Hospital Dr News

Covid-19 reinfection in the US suggests exposure to virus doesn’t give total immunity

A 25-year old male in the US has been infected with two distinct SARS-CoV-2 variants within a 48-day timeframe, while testing negative in between infections.

The patient’s second infection was more severe, resulting in hospitalization with oxygen support, indicating previous exposure to Covid-19 may not translate to total immunity.

The researchers note that all individuals—whether previously diagnosed or not—should take identical precautions to prevent infection with SARS-CoV-2.

The case study, published in The Lancet Infectious Diseases, says the genomes of the patient’s virus samples were sequenced in April and June, displaying significant genetic differences between the two cases.

This implies the patient was infected twice by two distinct SARS-CoV-2 infections.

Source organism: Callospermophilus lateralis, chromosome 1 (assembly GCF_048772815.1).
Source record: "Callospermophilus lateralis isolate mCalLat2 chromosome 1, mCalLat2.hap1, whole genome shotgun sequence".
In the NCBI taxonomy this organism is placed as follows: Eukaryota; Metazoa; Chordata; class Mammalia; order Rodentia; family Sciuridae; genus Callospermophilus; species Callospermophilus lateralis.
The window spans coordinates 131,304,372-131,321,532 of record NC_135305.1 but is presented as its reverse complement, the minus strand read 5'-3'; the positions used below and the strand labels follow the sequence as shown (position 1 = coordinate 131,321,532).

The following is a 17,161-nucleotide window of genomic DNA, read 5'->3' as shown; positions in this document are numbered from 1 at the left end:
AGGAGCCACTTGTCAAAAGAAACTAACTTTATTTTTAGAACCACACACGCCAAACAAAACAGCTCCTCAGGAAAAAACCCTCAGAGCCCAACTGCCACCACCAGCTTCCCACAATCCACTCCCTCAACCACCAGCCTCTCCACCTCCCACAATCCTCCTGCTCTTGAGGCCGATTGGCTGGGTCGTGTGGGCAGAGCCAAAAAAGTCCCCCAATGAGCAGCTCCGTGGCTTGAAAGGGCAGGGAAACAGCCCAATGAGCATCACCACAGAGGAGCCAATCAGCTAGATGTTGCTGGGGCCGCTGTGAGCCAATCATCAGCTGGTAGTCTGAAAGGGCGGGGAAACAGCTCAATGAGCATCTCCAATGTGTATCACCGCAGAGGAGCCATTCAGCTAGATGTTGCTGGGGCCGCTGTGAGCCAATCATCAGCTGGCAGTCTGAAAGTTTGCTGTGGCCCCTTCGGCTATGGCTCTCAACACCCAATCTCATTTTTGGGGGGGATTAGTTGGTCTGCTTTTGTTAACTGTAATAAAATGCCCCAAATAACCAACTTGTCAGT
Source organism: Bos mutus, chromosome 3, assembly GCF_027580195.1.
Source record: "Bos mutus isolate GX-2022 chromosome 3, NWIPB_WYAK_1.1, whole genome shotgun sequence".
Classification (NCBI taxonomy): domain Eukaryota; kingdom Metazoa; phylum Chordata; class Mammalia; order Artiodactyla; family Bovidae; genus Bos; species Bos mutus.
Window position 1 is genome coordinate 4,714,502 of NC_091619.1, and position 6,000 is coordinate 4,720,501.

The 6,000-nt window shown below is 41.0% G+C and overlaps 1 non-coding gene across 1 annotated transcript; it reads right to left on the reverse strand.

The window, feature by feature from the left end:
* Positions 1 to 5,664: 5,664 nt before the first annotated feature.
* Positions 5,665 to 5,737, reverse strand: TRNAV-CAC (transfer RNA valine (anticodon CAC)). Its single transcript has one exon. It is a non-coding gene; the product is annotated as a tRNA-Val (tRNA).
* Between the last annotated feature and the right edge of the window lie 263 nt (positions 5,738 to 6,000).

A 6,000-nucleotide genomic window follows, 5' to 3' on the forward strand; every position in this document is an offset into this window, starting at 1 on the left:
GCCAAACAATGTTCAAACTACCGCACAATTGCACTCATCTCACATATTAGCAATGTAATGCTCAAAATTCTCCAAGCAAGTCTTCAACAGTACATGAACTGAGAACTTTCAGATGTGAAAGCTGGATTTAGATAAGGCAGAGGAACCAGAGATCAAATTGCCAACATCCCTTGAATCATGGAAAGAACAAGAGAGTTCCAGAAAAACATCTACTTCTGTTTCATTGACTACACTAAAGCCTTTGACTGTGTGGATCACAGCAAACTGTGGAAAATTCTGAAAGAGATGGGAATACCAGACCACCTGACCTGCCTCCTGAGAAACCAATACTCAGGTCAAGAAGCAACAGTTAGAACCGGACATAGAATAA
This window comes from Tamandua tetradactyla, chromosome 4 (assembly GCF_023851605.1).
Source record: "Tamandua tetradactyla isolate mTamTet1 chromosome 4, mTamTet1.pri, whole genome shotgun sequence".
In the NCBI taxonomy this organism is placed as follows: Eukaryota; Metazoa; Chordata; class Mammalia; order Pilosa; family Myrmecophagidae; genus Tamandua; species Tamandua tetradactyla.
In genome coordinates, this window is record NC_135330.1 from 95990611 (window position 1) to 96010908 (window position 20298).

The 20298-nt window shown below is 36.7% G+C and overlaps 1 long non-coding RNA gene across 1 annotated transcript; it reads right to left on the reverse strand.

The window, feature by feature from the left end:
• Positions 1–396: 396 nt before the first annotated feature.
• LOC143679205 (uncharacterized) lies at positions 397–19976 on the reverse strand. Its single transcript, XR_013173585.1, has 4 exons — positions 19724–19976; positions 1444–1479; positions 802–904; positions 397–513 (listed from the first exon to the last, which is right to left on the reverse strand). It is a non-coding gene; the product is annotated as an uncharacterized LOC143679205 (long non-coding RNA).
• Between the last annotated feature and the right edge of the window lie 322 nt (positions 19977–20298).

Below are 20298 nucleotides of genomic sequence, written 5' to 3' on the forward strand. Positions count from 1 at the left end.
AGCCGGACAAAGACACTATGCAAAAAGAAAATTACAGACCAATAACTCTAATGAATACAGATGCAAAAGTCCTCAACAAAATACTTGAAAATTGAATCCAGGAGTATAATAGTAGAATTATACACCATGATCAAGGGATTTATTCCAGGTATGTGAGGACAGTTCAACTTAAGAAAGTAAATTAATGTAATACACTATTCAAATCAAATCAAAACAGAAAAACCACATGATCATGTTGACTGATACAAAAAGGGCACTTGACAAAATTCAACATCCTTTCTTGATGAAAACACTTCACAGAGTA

Mark Pandori of the Nevada State Public Health Laboratory said: “There are still many unknowns about SARS-CoV-2 infections and the immune system’s response, but our findings signal that a previous SARS-CoV-2 infection may not necessarily protect against future infection.”

He added: “It also strongly suggests that individuals who have tested positive for SARS-CoV-2 should continue to take serious precautions when it comes to the virus, including social distancing, wearing face masks, and handwashing.”

At least four other reinfection cases have been confirmed globally in Belgium, the Netherlands, Hong Kong, and Ecuador. However, only the Ecuador reinfection case displayed worse disease outcomes than the first infection.

Immunity doubts

Pandori said: “We need more research to understand how long immunity may last for people exposed to SARS-CoV-2 and why some of these second infections, while rare, are presenting as more severe.

“So far, we’ve only seen a handful of reinfection cases, but that doesn’t mean there aren’t more, especially as many cases of COVID-19 are asymptomatic. Right now, we can only speculate about the cause of reinfection.”

The authors present several hypotheses to potentially explain the severity of the second infection, including the possibility the patient subsequently encountered a very high dose of the virus which caused a more acute reaction the second time.

Bookmark and Share

Post a Comment

Enter this security code

Submit Comment for Moderation